This is a show of work from eighteen artists from China who were selected partly because they are one of the most interesting group of people at work in China today. Simon Groom who is head of exhibitions here has been thinking about doing this for many years. This is not new. When we started work on The Real Thing I think the main point was not to have any curatorial theme. We wanted to find artists who perhaps had a work that they had been thinking about for a long time but because of circumstances they hadn’t been able to do it. And we wanted to have an opportunity, no matter how challenging, to let them do that piece of work.
We have tried to include a wide range of media in the show to really reflect what is happening now that we think is of artistic interest rather than mercantile interest. This show really distinguishes itself I think from any other show of contemporary Chinese art in the number of really spectacular commissions that we have been able to achieve.
One of the works I think that offers a very interesting comment on China now is Yang Fudong’s new work that was especially commissioned by Tate for the show which is called East of Que Village, what it is, is a film that’s really about the existence as experienced by a lot of people who live outside of those sort of up and coming and rapidly developing urban centres and he makes this stark comparison between the dogs that scavenge for a living there and the people, meaning that the living conditions between the two are actually very little different and I think its an incredibly poignant piece that looks at sort of you know just the humanity and the human issues for China today.
You come into the building here and you see a sign that says ‘only 118 steps to the top of Everest’. This is a piece produced by Shanghai based artist Xu Zhen which comprises all the equipment and documentation of a trip to Everest he made last year including the top of the mountain which is presented in a marvellous glass case. This is a marvellous work in illustrating the humour which the Chinese artists are capable. It’s also something that really challenges perceptions about what you’re really looking at when you walk into the space and see this monumental container with a mountain top in it.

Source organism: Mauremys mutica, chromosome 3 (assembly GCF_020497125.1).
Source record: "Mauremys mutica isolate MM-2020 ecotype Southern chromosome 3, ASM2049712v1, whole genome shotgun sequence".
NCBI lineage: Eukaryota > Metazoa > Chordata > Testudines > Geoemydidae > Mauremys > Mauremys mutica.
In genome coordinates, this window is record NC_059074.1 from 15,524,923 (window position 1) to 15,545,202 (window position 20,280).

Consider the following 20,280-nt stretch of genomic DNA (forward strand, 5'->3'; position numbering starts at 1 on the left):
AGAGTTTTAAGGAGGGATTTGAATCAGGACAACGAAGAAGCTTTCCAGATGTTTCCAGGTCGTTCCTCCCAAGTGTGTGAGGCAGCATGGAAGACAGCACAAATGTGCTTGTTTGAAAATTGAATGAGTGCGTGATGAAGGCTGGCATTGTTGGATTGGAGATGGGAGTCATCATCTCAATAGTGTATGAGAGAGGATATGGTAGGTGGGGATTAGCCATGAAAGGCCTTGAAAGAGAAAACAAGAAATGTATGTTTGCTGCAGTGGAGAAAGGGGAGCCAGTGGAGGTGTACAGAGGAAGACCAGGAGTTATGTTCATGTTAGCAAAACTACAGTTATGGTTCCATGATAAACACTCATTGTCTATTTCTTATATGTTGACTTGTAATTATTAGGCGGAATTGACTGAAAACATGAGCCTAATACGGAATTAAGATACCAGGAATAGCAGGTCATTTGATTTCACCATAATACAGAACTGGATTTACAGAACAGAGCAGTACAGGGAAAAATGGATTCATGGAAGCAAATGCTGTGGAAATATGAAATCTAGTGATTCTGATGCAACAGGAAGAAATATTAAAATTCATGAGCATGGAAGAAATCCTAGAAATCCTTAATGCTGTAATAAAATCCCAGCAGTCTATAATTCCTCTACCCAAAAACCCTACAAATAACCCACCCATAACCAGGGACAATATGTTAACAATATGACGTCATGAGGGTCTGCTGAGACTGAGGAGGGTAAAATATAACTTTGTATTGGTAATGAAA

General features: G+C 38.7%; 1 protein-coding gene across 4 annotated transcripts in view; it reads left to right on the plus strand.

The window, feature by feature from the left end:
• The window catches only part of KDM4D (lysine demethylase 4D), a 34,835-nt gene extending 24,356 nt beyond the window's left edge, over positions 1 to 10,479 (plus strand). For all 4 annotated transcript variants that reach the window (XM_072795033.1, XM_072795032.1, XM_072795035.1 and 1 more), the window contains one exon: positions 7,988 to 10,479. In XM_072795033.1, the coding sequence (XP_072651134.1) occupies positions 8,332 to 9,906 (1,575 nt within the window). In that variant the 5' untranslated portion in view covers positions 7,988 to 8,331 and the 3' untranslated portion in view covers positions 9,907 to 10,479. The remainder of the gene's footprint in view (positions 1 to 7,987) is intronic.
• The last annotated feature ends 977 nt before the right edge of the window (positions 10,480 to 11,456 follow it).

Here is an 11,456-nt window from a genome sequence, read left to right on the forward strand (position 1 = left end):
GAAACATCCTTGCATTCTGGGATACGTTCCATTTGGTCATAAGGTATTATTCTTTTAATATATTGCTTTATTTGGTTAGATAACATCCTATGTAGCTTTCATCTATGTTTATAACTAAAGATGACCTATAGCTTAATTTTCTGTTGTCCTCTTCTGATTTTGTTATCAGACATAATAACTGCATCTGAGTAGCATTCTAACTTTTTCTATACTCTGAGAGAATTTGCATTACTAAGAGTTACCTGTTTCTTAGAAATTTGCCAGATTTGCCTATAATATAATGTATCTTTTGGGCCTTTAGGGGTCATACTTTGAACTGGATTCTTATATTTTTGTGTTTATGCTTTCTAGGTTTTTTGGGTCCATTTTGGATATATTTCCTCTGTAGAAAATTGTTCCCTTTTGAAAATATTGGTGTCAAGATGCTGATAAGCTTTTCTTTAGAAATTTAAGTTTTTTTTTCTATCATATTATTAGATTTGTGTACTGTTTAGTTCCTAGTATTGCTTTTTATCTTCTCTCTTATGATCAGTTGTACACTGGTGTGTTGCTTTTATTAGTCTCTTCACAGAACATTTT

This show isn’t limited to just the things in the gallery but also includes commissions for outside and of course we went for the most ambitious which is a floating chandelier with eight hundred bulbs in it made of real crystal that was put together in China and it finally floated for the opening of the exhibition. We have also commissioned a firework spectacular by this young group based in the south of China. It is not just a spectacle it really is announcing that actually there is a new generation of Chinese artists that have arrived and really it’s a signal to the older generation: watch out the young Chinese are on their way